URI Spanish International Engineering Program 1 of 4 chosen to help launch Obama’s Latin American initiative

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Among schools chosen in first round of president’s program to strengthen ties with southern neighbors

KINGSTON, R.I. – January 17, 2014 – Vice President Joe Biden and U.S. Secretary of State John Kerry today honored the University of Rhode Island for its leadership in helping to launch a presidential program to enhance ties with Central and South American countries.

URI was one of four schools chosen from an initial round of proposals from 47 schools to participate in “100,000 Strong in the Americas,” an initiative of President Barack Obama’s to increase the number of U.S. students studying in Latin America to 100,000 and the number of Latin Americans studying in the United States to 100,000.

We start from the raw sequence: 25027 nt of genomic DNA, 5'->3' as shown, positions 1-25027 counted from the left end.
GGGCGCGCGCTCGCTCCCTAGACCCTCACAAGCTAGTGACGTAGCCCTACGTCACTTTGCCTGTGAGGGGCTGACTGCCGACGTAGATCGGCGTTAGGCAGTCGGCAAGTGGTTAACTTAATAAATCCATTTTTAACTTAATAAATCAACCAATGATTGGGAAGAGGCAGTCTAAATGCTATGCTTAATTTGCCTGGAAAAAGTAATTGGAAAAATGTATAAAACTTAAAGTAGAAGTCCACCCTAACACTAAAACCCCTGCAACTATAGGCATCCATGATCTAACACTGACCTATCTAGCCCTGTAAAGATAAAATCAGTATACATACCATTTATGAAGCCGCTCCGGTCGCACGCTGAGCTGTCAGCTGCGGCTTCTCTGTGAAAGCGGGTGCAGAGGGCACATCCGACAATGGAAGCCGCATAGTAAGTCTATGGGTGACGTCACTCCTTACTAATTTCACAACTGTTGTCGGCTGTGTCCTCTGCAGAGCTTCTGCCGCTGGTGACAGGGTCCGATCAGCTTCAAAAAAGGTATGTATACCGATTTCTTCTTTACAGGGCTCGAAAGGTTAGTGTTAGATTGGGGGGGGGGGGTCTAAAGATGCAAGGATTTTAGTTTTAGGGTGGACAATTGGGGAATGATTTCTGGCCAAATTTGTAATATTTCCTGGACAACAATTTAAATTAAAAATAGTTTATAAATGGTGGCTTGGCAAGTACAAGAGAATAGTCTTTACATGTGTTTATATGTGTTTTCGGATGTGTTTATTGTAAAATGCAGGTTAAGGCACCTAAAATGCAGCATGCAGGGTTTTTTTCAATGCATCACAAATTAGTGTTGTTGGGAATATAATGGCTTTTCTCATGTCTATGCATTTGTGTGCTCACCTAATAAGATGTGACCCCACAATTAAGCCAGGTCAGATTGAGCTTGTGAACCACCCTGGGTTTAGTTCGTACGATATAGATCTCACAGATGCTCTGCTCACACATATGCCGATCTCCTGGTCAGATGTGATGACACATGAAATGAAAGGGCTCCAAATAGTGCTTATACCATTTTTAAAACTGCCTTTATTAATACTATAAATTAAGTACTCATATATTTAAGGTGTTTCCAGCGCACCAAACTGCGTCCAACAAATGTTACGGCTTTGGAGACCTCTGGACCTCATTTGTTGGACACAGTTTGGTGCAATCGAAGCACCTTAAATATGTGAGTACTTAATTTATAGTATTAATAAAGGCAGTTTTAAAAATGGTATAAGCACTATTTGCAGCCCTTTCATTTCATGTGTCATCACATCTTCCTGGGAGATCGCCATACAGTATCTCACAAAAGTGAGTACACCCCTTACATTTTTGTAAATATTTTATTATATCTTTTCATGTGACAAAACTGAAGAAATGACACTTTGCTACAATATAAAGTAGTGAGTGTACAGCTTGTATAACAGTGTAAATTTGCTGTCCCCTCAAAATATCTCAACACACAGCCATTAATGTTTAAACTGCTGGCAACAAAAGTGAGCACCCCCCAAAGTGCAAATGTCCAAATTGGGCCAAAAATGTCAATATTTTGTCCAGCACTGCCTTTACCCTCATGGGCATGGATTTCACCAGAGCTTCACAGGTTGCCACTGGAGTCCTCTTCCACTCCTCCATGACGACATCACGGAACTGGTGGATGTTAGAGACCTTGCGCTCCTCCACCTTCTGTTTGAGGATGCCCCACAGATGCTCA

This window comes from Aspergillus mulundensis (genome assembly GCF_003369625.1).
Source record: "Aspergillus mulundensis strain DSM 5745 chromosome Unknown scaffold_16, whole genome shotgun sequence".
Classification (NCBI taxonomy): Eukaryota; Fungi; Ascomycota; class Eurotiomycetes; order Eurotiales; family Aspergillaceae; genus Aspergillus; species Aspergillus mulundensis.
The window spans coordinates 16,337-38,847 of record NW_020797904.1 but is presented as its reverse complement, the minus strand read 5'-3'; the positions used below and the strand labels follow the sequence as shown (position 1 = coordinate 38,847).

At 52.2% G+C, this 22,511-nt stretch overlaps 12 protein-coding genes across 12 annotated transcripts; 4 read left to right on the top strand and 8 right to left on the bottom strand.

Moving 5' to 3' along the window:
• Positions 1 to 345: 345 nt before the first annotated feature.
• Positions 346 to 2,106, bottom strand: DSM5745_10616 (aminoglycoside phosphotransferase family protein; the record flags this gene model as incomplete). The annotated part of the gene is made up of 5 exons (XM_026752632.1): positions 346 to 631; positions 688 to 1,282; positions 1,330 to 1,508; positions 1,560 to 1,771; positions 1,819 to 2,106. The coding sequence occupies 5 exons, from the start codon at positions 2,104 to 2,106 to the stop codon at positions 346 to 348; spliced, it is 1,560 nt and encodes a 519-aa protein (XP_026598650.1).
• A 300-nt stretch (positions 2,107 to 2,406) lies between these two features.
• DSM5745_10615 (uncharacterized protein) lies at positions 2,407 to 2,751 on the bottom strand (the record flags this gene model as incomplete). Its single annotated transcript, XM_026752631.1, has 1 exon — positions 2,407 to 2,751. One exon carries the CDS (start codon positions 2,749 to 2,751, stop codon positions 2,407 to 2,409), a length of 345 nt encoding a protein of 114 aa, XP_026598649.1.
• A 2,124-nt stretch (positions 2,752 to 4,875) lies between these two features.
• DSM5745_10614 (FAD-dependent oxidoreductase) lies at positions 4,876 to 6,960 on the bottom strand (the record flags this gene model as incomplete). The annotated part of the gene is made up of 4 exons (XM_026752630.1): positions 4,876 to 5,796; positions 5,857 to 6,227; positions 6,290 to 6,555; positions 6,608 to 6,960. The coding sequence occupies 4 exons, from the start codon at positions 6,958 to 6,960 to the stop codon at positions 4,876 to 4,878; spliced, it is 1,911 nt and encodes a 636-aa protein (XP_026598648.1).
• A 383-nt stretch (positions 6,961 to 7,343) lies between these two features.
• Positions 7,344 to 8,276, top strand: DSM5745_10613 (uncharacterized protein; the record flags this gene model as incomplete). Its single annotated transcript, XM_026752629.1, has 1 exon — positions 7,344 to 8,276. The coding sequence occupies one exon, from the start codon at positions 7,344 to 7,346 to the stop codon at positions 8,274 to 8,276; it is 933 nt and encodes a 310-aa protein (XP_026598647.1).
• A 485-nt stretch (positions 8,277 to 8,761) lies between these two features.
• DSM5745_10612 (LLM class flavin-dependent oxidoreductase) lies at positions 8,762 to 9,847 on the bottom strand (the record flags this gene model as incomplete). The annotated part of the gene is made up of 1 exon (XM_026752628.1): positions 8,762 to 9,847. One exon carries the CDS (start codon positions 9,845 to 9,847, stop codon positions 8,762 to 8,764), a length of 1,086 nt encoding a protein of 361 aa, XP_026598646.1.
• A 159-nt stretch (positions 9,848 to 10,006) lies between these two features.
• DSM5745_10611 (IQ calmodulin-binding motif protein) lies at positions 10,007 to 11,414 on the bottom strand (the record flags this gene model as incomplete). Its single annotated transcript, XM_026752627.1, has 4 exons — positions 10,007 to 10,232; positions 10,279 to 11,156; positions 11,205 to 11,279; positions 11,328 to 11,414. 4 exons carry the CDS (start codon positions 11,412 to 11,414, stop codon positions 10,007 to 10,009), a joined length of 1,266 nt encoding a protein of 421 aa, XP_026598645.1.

Biden and Kerry joined members of Rhode Island’s congressional team for ceremonies at the U.S. Department of State to praise the University’s Spanish International Engineering Program (IEP), its director Megan Mercedes Echevarria, URI associate professor of Spanish and Film Media, and Winifred Brownell, dean of URI’s College of Arts and Sciences. Kerry and Biden personally extended their congratulations to Echevarria and Brownell.